The party took the risk of installing Howard Dean, the much caricatured loser in the 2004 presidential primaries, as chairman of the Democratic National Committee, and Dean has proved a colourful and effective figurehead. But the party is bitterly divided by the jockeying for position ahead of the 2008 presidential elections.
So far no convincing figure has emerged among Democratic governors or mayors, and it is in the Senate that the tipsters are finding the runners. Senator Hillary Clinton is well clear in the lead, perhaps dangerously so with three years still to polling day. She has shown herself an able, cautious, calculating politician, but she does not wave the banner of leadership like an oriflamme. It may have been prudent to say so little about the Iraq war, but it has not been inspiring.
The losing running-mates of 2004, Senator John Kerry and former Senator John Edwards, are both considering challenging for the Democrats’ nomination, though in the slow-bicycle race tradition of American politics where it is unwise to reveal your ambition too early, both are reticent about their plans. Other candidates could conceivably emerge: Senator Joe Biden of Delaware, or Senator Barack Obama of Illinois, an African-American lawyer with glittering gifts. But at the moment Senator Clinton is an odds-on favourite.
Her candidacy, though, highlights the two problems the Democrats have got to overcome. The first concerns 9/11 and the war in Iraq. Senator Kerry’s campaign, many are convinced, was crippled by the fact that he had voted for the war. More broadly, Democratic politicians conceded the high ground of patriotism and national defence to President Bush, and so find it hard to fire a whole arsenal of their most promising weapons. They are only now slowly coming to question the wisdom of the Iraq war, the truthfulness of the administration’s case for starting it, the morality of the administration’s use of torture and offshore prisons, and the unilateral spirit that has deprived the younger Bush of the coalition his father assembled to defend Kuwait in 1990-91.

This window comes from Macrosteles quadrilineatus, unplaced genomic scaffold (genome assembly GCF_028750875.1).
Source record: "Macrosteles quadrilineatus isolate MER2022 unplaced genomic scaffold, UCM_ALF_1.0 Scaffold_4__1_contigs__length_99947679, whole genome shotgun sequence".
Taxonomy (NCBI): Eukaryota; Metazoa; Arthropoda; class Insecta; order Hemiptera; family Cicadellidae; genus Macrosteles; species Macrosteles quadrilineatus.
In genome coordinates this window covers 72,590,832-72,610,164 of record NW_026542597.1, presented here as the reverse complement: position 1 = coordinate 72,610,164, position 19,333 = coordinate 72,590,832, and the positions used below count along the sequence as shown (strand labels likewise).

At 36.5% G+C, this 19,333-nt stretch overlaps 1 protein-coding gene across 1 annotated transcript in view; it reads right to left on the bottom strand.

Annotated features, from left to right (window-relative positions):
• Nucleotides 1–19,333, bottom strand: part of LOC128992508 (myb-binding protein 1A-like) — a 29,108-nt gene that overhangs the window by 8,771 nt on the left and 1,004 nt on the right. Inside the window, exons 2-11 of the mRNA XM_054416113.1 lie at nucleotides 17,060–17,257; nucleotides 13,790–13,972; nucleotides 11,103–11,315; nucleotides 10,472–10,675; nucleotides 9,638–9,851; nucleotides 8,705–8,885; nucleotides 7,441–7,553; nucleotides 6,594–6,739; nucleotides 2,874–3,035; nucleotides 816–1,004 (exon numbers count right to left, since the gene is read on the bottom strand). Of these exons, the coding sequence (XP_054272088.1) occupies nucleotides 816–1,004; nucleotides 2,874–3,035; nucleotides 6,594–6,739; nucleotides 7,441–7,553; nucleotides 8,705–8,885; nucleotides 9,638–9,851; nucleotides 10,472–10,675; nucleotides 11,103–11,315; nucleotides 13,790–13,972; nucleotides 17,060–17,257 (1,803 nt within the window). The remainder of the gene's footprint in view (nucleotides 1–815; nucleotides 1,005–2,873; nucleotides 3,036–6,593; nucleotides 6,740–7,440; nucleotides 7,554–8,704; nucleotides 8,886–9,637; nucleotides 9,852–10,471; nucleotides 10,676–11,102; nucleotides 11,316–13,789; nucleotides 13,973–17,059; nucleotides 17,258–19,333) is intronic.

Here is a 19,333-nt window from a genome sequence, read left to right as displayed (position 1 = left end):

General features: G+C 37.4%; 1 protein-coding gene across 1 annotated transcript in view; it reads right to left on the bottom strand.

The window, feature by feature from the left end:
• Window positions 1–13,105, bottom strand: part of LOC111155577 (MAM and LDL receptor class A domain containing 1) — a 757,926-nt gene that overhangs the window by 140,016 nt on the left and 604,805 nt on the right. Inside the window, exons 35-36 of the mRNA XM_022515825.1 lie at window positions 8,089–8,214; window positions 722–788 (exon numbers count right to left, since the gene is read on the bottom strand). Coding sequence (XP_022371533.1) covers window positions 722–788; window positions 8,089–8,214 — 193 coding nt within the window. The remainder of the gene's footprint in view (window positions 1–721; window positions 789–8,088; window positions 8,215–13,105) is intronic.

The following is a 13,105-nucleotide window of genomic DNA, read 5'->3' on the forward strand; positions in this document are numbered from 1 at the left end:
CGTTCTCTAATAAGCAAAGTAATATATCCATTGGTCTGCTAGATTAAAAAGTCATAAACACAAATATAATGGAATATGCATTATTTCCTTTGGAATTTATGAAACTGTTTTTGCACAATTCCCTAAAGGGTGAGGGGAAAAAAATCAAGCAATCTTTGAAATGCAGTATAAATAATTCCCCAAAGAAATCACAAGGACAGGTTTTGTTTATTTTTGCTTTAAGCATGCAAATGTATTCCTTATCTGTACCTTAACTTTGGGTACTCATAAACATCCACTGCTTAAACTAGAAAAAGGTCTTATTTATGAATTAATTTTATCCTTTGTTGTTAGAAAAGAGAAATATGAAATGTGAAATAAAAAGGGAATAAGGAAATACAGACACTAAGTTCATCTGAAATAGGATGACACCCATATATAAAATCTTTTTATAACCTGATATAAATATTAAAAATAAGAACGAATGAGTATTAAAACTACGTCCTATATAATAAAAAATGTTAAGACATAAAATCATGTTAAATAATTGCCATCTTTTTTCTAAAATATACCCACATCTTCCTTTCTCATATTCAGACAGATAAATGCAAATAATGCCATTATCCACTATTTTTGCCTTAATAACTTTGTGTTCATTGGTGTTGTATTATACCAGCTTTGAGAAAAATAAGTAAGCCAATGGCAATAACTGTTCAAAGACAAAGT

Senator Clinton, in particular, may have been wise to keep silent, or almost so, on the war until now. She must find the right moment to put herself at the head of all those Americans who are coming round to the view that the war was wrong, or mistaken, or both.
Behind this failure to speak out about the “war on terror” and its unnecessary extension to Iraq, however, there lies a second, deeper dilemma for the Democrats. For the middle third of the 20th century, from 1933 to 1968, they were a social-democratic party, restrained or constrained by a conservative southern wing. In the last third of the century, much of that southern wing defected to the Republicans, leaving the Democrats to the left of the mainstream, and in particular a party in which conscious minorities, especially feminists and African-Americans were over-represented, or at least perceived as over-represented by many of their traditional working-class and rural supporters.
The only time since 1980 that the Democrats have enjoyed a modicum of national success was when they were led by Bill Clinton, an exceptionally skilful politician and also a southerner, who knew how to mix uplifting appeals to the American creed with distinctly conservative policies on such issues as welfare.
The Democrats have expended immense intellectual energy for a generation in arguing about how they can recover from the loss of the southern wing and the break-up of the Roosevelt coalition, and restore their hegemony. Senator Hillary Clinton, an intensely intelligent politician, has been thinking for three decades about this issue. Yet her personal attributes – she is a northerner, an intellectual, and a policy wonk with a cold and elitist persona very different from her husband’s – will make it harder for her than it was for him to revive the Democratic party. Only the fact that she is a woman may, at long last, work in her favour.
So much can happen, so much can go wrong, for Hillary Clinton in the two years or so before the 2008 campaign gets seriously underway. Yet for now, the opportunity is hers. Sooner, rather than later, she must break cover and draw the fire of the now wounded but still dangerous Republicans. And she must break out of the limitations of the political and media elite and show she can hear the troubled voices of her potential majority.
The Democratic Party